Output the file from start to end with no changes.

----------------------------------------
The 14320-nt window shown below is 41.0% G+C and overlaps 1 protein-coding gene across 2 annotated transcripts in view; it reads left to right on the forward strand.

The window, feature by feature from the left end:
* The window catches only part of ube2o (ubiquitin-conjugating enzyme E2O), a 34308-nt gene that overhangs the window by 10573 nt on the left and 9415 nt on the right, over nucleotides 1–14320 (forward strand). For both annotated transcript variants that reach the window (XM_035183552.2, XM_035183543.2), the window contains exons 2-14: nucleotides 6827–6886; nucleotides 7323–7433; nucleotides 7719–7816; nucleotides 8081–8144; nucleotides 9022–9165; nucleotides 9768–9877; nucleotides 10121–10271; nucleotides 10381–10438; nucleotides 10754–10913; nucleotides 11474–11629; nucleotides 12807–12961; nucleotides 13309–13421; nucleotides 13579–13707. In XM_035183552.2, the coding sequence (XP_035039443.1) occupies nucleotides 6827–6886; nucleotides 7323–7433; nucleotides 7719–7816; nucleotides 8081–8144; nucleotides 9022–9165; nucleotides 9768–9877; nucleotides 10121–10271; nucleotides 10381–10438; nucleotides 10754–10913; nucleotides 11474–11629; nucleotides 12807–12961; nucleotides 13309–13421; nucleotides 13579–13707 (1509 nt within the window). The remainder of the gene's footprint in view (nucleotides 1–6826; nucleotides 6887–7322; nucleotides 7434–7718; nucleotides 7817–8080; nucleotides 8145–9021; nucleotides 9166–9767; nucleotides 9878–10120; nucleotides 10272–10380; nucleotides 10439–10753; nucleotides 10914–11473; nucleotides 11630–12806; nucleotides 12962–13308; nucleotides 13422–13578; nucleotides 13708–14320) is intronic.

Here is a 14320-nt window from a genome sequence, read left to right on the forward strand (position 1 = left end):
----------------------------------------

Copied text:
The 14320-nt window shown below is 41.0% G+C and overlaps 1 protein-coding gene across 2 annotated transcripts in view; it reads left to right on the forward strand.

The window, feature by feature from the left end:
* The window catches only part of ube2o (ubiquitin-conjugating enzyme E2O), a 34308-nt gene that overhangs the window by 10573 nt on the left and 9415 nt on the right, over nucleotides 1–14320 (forward strand). For both annotated transcript variants that reach the window (XM_035183552.2, XM_035183543.2), the window contains exons 2-14: nucleotides 6827–6886; nucleotides 7323–7433; nucleotides 7719–7816; nucleotides 8081–8144; nucleotides 9022–9165; nucleotides 9768–9877; nucleotides 10121–10271; nucleotides 10381–10438; nucleotides 10754–10913; nucleotides 11474–11629; nucleotides 12807–12961; nucleotides 13309–13421; nucleotides 13579–13707. In XM_035183552.2, the coding sequence (XP_035039443.1) occupies nucleotides 6827–6886; nucleotides 7323–7433; nucleotides 7719–7816; nucleotides 8081–8144; nucleotides 9022–9165; nucleotides 9768–9877; nucleotides 10121–10271; nucleotides 10381–10438; nucleotides 10754–10913; nucleotides 11474–11629; nucleotides 12807–12961; nucleotides 13309–13421; nucleotides 13579–13707 (1509 nt within the window). The remainder of the gene's footprint in view (nucleotides 1–6826; nucleotides 6887–7322; nucleotides 7434–7718; nucleotides 7817–8080; nucleotides 8145–9021; nucleotides 9166–9767; nucleotides 9878–10120; nucleotides 10272–10380; nucleotides 10439–10753; nucleotides 10914–11473; nucleotides 11630–12806; nucleotides 12962–13308; nucleotides 13422–13578; nucleotides 13708–14320) is intronic.

Here is a 14320-nt window from a genome sequence, read left to right on the forward strand (position 1 = left end):